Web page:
Merkel has taken a strong public stance in recent weeks against groups such as Patriotic Europeans against the Islamization of the West, or PEGIDA. The group mobilized 25,000 supporters Monday for an anti-Islam protest in the eastern city of Dresden.
About 7,000 more protesters than last week turned out for the march, a police spokesman said.
"Excluding population groups due to their faith or their origin is beneath the dignity of our liberal state," she said in a speech in Berlin. "Hatred of foreigners, racism and extremism have no place in this country."
Merkel will be joined by German President Joachim Gauck at a rally organized by Muslim groups near Berlin's iconic Brandenburg Gate.
PEGIDA's anti-Islam protests began twelve weeks ago and have grown steadily, tapping into fears among some Germans that the country is being flooded by Muslim immigrants.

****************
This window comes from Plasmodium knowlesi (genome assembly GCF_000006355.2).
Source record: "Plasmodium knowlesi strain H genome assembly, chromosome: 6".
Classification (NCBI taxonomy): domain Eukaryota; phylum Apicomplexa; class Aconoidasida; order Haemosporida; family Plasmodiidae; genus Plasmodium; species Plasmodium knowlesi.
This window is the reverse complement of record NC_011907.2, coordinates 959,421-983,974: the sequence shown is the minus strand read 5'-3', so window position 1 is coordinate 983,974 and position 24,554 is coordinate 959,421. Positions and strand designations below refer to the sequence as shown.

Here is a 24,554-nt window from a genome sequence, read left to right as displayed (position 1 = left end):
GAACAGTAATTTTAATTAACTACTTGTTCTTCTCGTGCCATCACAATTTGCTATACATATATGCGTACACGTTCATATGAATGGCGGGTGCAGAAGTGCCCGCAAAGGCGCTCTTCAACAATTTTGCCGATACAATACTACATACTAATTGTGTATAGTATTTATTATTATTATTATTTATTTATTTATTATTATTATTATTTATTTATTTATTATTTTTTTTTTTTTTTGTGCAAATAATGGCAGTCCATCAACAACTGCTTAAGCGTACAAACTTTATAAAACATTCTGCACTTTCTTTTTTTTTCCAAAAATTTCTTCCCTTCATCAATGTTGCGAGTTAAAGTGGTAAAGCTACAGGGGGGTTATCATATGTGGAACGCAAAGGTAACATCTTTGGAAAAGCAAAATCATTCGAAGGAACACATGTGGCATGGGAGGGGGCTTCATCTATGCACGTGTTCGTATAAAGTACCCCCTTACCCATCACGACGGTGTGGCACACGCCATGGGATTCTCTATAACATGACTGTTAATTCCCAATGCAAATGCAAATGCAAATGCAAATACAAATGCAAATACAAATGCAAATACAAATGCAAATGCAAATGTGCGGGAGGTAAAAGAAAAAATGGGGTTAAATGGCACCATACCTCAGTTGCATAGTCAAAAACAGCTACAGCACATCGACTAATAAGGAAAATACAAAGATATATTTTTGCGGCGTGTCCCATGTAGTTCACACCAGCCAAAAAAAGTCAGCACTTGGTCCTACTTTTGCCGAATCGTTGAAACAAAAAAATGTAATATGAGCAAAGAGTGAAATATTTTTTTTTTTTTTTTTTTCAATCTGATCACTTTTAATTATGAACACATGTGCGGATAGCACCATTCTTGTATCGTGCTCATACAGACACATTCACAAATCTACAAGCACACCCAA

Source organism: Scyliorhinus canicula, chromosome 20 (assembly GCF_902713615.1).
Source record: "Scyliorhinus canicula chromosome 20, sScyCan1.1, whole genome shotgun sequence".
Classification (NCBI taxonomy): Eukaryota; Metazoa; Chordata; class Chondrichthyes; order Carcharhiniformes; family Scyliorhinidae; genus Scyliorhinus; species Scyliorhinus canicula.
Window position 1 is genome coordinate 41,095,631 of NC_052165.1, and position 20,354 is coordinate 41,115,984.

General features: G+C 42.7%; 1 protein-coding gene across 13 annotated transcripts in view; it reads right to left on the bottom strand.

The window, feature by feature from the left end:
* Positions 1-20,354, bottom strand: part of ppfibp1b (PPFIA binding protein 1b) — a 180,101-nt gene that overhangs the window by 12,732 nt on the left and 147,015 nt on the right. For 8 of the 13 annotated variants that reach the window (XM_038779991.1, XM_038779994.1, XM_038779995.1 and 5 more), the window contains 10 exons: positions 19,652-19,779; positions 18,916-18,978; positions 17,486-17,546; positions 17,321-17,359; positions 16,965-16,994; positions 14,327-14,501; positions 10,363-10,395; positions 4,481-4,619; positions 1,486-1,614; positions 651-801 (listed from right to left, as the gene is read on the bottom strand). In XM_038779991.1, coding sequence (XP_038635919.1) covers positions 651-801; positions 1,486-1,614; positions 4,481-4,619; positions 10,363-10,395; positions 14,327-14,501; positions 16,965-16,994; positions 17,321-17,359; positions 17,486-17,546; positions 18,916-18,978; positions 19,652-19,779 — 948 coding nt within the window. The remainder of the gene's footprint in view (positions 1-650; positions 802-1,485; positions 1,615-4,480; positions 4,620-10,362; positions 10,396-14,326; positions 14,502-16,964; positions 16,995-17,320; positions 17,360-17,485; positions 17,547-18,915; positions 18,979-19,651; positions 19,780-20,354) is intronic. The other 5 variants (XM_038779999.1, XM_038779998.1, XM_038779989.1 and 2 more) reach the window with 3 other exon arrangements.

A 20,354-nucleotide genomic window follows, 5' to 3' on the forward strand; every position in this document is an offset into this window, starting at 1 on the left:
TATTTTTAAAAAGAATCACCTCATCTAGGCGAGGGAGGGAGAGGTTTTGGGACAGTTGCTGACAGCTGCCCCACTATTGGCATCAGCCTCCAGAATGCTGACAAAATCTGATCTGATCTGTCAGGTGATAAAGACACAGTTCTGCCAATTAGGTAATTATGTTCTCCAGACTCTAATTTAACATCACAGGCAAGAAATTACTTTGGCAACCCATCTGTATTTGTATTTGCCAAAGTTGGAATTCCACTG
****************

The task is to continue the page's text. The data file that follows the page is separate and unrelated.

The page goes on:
In remarks that angered the group, Merkel quoted a former German president ahead of the Monday rally. "Former president Wulff said Islam belongs to Germany. That is true. I also hold this opinion," Merkel said at a news conference.
Germany has some 4 million Muslim residents, mostly of Turkish origin. That is equivalent to about 5 percent of the population of 80 million.
Reuters and the Associated Press contributed to this report.